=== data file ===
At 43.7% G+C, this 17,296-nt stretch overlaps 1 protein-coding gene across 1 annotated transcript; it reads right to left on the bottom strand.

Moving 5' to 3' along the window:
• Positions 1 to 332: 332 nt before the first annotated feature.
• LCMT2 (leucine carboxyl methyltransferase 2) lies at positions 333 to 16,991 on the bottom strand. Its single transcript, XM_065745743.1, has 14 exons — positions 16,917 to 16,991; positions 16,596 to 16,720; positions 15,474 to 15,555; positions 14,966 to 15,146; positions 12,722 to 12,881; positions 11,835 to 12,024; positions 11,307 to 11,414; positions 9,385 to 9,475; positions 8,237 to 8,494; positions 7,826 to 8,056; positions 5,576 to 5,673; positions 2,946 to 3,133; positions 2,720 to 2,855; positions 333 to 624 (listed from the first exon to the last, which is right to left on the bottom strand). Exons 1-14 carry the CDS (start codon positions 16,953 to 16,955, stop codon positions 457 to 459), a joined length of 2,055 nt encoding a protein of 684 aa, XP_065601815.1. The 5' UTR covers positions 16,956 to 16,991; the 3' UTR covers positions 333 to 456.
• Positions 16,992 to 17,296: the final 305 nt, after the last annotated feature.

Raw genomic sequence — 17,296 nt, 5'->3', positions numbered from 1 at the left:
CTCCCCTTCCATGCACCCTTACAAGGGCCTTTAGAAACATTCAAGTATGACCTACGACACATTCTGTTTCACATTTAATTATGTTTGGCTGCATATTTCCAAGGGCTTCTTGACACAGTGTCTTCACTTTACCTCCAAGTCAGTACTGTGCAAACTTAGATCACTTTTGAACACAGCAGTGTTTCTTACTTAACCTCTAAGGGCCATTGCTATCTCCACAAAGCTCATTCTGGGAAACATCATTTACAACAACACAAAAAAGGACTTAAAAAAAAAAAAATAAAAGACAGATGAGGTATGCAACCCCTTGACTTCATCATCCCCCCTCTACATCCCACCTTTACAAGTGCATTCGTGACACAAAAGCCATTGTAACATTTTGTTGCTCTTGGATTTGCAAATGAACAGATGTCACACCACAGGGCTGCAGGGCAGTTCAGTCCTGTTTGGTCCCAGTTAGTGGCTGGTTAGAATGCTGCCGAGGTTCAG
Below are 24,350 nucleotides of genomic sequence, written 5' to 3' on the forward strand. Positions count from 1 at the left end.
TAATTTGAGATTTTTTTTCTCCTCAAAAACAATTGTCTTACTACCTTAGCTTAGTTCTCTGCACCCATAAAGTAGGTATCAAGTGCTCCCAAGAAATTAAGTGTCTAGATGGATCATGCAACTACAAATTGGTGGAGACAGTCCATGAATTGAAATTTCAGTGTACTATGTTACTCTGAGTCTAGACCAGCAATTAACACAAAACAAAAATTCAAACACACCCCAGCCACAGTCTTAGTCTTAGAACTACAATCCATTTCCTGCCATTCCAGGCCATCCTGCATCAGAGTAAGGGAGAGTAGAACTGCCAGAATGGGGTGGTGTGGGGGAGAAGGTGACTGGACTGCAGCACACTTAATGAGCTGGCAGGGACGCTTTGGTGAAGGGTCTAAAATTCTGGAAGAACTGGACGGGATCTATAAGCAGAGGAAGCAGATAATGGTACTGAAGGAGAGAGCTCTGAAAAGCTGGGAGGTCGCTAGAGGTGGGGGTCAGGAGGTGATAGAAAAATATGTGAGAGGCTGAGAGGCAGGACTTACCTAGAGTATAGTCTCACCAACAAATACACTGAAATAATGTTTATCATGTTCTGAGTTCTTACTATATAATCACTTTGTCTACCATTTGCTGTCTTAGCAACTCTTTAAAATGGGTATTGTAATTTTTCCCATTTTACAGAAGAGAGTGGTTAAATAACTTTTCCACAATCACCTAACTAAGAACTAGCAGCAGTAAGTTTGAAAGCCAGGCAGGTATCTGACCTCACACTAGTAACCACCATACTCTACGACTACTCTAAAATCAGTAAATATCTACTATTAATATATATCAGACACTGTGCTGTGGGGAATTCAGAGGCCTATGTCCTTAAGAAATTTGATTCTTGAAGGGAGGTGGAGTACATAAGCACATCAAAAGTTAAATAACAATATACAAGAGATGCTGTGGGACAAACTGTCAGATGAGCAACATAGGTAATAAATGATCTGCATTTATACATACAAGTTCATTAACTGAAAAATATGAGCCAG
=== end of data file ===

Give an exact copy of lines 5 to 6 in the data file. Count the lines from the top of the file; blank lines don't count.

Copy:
• Positions 16,992 to 17,296: the final 305 nt, after the last annotated feature.

Raw genomic sequence — 17,296 nt, 5'->3', positions numbered from 1 at the left: